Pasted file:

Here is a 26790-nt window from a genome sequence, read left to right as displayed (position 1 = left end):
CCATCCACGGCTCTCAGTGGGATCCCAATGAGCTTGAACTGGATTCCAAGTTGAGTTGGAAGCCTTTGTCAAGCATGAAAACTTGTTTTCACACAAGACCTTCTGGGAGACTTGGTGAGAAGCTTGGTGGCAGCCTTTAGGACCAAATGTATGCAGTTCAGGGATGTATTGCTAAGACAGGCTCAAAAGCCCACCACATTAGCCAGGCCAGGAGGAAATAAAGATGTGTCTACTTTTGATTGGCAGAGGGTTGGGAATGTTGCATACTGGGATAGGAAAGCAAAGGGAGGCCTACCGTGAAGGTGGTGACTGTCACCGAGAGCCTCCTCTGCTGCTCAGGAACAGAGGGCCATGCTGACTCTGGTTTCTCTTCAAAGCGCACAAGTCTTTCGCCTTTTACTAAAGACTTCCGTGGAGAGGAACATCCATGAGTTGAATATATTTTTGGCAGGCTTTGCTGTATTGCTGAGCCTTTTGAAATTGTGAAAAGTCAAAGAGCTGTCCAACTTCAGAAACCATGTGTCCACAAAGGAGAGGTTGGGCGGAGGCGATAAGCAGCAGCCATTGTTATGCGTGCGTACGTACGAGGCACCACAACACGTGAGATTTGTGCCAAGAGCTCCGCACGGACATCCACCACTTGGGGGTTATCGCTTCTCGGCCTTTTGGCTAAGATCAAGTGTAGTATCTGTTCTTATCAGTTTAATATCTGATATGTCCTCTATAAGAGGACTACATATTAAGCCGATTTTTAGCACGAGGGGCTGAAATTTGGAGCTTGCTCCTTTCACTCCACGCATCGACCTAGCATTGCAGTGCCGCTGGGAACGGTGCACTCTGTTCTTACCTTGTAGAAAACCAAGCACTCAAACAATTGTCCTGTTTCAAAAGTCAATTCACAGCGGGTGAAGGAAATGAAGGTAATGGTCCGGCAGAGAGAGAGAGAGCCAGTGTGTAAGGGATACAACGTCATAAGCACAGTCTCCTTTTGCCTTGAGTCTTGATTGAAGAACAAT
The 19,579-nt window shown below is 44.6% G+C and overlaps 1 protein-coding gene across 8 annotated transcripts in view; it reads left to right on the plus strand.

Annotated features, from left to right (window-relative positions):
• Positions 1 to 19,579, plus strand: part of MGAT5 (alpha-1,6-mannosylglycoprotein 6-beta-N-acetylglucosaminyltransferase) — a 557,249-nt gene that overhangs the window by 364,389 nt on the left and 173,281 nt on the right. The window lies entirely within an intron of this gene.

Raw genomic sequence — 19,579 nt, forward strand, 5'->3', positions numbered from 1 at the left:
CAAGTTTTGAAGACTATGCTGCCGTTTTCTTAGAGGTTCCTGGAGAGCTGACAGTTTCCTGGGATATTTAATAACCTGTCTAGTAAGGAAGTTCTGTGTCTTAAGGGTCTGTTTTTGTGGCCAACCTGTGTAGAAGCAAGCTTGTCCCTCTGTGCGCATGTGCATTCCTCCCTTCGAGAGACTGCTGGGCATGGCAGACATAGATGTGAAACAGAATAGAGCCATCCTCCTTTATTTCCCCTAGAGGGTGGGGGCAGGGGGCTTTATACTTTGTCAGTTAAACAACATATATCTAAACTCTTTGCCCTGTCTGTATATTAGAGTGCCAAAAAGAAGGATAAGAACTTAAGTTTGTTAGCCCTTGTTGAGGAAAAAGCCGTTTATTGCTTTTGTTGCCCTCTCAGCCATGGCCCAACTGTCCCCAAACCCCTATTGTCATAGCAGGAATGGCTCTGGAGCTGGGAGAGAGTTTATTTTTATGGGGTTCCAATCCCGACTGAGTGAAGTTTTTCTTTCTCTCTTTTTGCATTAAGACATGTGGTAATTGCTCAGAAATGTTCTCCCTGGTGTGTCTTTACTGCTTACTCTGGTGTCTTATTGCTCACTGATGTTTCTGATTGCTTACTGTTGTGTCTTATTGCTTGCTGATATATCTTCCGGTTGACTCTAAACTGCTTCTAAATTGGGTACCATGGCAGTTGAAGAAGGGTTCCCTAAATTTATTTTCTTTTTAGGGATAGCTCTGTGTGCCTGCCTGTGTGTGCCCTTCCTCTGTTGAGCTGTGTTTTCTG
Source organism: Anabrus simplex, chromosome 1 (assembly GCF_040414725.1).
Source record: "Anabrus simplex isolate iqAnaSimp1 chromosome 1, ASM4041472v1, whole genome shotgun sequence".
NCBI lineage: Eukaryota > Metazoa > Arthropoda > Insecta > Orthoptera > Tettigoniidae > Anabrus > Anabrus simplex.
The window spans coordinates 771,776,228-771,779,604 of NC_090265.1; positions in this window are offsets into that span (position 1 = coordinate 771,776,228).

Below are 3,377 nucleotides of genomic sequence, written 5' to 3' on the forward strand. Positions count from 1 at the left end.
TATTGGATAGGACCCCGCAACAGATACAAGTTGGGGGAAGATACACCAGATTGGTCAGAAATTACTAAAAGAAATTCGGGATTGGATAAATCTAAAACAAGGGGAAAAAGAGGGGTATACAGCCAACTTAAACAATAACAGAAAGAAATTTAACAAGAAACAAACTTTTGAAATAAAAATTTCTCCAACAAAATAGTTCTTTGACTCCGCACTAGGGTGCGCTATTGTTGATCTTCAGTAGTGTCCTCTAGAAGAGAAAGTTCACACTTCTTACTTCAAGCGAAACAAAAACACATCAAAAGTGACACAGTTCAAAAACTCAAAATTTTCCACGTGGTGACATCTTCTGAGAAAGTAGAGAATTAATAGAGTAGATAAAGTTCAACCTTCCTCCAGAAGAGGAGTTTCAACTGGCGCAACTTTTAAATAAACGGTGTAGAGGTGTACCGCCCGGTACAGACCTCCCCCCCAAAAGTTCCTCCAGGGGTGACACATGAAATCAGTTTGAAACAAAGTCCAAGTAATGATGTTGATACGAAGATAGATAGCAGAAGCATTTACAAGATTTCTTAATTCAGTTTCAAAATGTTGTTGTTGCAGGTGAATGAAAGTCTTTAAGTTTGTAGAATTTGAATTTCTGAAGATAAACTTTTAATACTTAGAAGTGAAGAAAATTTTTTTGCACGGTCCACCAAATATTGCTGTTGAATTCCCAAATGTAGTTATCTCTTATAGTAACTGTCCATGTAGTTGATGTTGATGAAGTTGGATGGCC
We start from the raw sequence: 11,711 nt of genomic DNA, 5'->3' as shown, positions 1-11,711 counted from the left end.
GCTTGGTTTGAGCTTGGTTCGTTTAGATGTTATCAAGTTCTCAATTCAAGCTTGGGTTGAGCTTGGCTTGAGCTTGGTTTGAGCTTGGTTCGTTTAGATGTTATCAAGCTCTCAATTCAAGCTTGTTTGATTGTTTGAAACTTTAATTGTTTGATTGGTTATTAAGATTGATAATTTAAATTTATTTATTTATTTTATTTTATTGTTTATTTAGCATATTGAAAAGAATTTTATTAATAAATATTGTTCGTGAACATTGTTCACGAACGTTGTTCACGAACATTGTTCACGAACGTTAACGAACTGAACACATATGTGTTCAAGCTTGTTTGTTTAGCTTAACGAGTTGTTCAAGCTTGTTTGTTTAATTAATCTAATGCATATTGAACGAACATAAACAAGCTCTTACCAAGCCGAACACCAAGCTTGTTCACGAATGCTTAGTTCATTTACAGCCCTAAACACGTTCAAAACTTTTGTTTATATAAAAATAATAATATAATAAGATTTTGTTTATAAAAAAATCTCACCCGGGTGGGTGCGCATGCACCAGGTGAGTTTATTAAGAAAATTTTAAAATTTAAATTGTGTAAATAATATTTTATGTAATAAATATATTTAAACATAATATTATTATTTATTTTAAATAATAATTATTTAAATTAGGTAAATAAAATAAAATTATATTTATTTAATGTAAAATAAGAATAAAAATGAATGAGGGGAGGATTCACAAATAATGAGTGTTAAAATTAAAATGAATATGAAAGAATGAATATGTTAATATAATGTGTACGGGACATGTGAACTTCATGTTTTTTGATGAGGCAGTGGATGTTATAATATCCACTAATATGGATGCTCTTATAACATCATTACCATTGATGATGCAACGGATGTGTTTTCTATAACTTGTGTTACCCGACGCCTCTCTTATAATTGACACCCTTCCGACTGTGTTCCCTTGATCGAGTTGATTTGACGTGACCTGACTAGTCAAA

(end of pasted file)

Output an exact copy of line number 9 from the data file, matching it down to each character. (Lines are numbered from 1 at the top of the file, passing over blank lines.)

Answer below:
Source record: "Anabrus simplex isolate iqAnaSimp1 chromosome 1, ASM4041472v1, whole genome shotgun sequence".